Irrigation equipment supplier Hunter Industries Inc. is investing $14.5 million for future manufacturing needs at a technology-showcase site in Tijuana, Mexico.
Its new maquiladora, Industrias Hunter Srl CV, has installed 16 new injection molding presses and started an extensive hiring and training program.
``From a production standpoint, we are ready, but we are holding off until May,'' when valve production will begin, plant manager Francisco Tovar said by telephone.
Extensive planning preceded the plant. In 1999, Hunter Industries hired Tovar, a Tijuana native, to work through the multiple issues to set up the facility. He reports to Carlos Gallastegui, Hunter vice president of manufacturing, at company headquarters in San Marcos, Calif.
A year was spent with architects and system designers. ``Everything is top-of-the-line,'' Tovar said.
Hunter purchased 5.7 acres for $1.5 million and contracted with Alepo Construcciones to build what it said is an environmentally friendly, 120,000-square-foot facility for $5.5 million in 2003. Intelligent features control lighting, electrical, chiller, compressor, air conditioning and fire detection systems, as well as molding machines.
The facility incorporates California-type standards for earthquake protection and U.S. Occupational Safety and Health Administration criteria for working conditions. Corporate managers will be able to monitor any aspect of the operation remotely, at any time, from any Web-connected computer.
The company invested $7.5 million in equipment for the Tijuana plant. The presses in Tijuana include nine Nissei machines - four with 197 tons of clamping force each and five with 309 tons - and seven Arburgs - three of 55 tons and four of 110 tons.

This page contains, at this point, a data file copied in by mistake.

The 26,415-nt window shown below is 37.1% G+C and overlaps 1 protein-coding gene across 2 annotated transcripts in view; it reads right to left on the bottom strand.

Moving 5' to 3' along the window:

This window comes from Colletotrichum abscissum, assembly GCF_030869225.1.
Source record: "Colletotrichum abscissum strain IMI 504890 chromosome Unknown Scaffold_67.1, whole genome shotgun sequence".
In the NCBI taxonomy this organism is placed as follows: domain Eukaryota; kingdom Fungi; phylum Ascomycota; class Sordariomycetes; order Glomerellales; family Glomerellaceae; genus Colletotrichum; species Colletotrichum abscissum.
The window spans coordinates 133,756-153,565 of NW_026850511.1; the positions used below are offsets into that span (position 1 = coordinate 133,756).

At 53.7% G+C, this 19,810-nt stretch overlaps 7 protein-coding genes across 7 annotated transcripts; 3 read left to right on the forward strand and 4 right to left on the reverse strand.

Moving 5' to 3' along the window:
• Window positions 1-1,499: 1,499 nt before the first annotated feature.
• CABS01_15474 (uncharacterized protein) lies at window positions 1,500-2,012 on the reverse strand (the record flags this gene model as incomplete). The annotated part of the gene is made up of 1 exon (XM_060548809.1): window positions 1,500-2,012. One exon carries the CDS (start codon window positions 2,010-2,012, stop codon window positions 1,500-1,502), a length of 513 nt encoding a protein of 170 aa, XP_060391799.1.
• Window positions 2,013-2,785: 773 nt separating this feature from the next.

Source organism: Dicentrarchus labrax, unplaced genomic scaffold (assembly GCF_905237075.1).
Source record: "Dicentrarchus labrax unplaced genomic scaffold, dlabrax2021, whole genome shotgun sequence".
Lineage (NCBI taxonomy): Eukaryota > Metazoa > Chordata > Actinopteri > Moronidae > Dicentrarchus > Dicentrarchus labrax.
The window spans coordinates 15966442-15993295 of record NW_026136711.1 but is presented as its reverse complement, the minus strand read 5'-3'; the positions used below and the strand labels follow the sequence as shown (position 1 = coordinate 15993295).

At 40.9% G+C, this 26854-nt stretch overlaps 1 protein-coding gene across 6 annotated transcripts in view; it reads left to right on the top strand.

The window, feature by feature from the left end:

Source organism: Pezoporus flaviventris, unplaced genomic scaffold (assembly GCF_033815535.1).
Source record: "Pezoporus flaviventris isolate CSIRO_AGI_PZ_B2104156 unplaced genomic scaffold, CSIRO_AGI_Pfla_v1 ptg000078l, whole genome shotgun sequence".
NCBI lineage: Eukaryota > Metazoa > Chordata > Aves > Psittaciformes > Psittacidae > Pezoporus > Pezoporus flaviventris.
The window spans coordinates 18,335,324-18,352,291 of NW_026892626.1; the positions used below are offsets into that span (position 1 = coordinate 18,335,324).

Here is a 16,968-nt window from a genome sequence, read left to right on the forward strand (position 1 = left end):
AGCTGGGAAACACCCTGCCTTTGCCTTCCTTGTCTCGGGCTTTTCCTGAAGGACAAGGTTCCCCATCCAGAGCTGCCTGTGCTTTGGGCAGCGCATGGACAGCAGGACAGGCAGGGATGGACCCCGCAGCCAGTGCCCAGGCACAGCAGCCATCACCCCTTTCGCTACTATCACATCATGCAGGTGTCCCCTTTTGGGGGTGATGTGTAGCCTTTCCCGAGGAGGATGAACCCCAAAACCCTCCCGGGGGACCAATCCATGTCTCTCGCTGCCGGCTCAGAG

Currently, Hunter has more than 125 molding machines in San Marcos and more than 30 in a Cary, N.C., plant.
San Marcos employees will train new employees at the Tijuana plant before manufacturing begins. Initially, about 10 workers will translate materials into Spanish and take steps to comply with Mexican regulations. About 110 employees are slated for phase-one operations beginning in May. When the plant is fully developed, probably during 2006, it will employ about 300, Tovar estimated.
Hunter Industries, a privately owned company that employs about 1,200, was founded by Edwin J. Hunter, a legendary inventor and entrepreneur and plastics advocate. Hunter experimented with a tensiometer-based moisture sensor that automatically controlled irrigation. In 1952, he formed Moist-O-Matic Co. Hunter envisioned irrigation applications for thermoplastics at a time when all sprinkler heads were made of brass. Toro Co. purchased Moist-O-Matic in 1962 and retained Hunter as director of design and development.
In 1981, he founded Hunter Industries as a new business, developed a popular rotary sprinkler and created gear-driven rotors, controllers, valves, sprays and accessories. He retired in 1994 and died in 1998 at the age of 80.